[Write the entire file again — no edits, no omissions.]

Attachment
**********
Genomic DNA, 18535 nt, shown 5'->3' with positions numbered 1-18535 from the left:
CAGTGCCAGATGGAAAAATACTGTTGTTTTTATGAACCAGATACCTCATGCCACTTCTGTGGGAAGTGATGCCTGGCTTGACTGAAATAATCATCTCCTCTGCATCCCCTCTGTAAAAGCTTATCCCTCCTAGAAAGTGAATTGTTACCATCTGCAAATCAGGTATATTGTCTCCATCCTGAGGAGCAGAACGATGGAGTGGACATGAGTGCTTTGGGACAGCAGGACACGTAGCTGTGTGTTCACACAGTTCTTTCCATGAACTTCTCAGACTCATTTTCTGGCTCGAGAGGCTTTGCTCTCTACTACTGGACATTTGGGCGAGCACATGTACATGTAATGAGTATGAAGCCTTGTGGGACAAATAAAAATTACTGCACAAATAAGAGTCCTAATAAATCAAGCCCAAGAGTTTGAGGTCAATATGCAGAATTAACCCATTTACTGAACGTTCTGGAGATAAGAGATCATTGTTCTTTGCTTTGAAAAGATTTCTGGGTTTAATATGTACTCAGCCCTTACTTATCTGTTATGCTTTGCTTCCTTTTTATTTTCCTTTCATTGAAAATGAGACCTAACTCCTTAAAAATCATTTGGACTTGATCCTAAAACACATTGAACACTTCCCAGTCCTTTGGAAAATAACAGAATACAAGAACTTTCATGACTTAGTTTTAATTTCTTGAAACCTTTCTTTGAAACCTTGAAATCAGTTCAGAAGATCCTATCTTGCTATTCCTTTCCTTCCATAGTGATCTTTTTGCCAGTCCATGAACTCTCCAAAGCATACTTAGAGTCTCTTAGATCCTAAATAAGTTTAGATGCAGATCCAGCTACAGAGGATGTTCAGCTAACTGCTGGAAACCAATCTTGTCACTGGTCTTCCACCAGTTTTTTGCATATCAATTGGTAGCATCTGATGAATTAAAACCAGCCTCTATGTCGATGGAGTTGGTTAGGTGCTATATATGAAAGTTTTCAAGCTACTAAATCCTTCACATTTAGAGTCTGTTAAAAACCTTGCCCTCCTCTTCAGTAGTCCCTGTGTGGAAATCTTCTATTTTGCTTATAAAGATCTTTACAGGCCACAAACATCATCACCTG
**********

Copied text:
Genomic DNA, 18535 nt, shown 5'->3' with positions numbered 1-18535 from the left:
CAGTGCCAGATGGAAAAATACTGTTGTTTTTATGAACCAGATACCTCATGCCACTTCTGTGGGAAGTGATGCCTGGCTTGACTGAAATAATCATCTCCTCTGCATCCCCTCTGTAAAAGCTTATCCCTCCTAGAAAGTGAATTGTTACCATCTGCAAATCAGGTATATTGTCTCCATCCTGAGGAGCAGAACGATGGAGTGGACATGAGTGCTTTGGGACAGCAGGACACGTAGCTGTGTGTTCACACAGTTCTTTCCATGAACTTCTCAGACTCATTTTCTGGCTCGAGAGGCTTTGCTCTCTACTACTGGACATTTGGGCGAGCACATGTACATGTAATGAGTATGAAGCCTTGTGGGACAAATAAAAATTACTGCACAAATAAGAGTCCTAATAAATCAAGCCCAAGAGTTTGAGGTCAATATGCAGAATTAACCCATTTACTGAACGTTCTGGAGATAAGAGATCATTGTTCTTTGCTTTGAAAAGATTTCTGGGTTTAATATGTACTCAGCCCTTACTTATCTGTTATGCTTTGCTTCCTTTTTATTTTCCTTTCATTGAAAATGAGACCTAACTCCTTAAAAATCATTTGGACTTGATCCTAAAACACATTGAACACTTCCCAGTCCTTTGGAAAATAACAGAATACAAGAACTTTCATGACTTAGTTTTAATTTCTTGAAACCTTTCTTTGAAACCTTGAAATCAGTTCAGAAGATCCTATCTTGCTATTCCTTTCCTTCCATAGTGATCTTTTTGCCAGTCCATGAACTCTCCAAAGCATACTTAGAGTCTCTTAGATCCTAAATAAGTTTAGATGCAGATCCAGCTACAGAGGATGTTCAGCTAACTGCTGGAAACCAATCTTGTCACTGGTCTTCCACCAGTTTTTTGCATATCAATTGGTAGCATCTGATGAATTAAAACCAGCCTCTATGTCGATGGAGTTGGTTAGGTGCTATATATGAAAGTTTTCAAGCTACTAAATCCTTCACATTTAGAGTCTGTTAAAAACCTTGCCCTCCTCTTCAGTAGTCCCTGTGTGGAAATCTTCTATTTTGCTTATAAAGATCTTTACAGGCCACAAACATCATCACCTG